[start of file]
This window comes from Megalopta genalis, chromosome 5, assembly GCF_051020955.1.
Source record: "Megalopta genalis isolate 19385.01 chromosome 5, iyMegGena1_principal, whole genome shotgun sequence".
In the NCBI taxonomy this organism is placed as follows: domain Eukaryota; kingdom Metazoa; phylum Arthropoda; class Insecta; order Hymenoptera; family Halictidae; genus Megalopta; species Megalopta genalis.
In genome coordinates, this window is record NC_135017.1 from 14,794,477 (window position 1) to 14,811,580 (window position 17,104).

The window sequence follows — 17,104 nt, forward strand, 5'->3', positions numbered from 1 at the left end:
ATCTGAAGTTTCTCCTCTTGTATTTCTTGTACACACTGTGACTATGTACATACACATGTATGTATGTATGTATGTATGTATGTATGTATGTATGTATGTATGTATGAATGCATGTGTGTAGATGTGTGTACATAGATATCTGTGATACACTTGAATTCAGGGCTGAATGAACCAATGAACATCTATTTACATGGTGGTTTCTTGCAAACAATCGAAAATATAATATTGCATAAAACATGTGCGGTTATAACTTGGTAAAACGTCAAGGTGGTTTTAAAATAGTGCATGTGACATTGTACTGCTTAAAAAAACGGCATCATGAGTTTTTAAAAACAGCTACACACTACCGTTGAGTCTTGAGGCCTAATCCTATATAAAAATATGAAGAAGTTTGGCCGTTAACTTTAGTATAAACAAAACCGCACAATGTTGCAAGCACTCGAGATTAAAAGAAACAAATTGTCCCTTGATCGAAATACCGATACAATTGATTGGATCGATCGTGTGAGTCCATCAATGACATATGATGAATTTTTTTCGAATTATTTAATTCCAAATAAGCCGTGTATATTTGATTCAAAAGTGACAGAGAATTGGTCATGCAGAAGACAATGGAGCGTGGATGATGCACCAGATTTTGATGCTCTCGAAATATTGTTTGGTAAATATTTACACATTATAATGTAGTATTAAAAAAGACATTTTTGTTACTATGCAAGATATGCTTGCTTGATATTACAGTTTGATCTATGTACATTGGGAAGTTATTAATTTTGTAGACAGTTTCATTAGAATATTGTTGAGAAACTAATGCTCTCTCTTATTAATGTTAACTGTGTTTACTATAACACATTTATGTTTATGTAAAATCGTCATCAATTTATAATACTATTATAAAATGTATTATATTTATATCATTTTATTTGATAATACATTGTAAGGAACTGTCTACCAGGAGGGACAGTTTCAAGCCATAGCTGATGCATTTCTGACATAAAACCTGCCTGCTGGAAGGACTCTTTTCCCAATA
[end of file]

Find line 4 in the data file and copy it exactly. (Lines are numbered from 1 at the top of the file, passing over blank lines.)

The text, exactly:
In genome coordinates, this window is record NC_135017.1 from 14,794,477 (window position 1) to 14,811,580 (window position 17,104).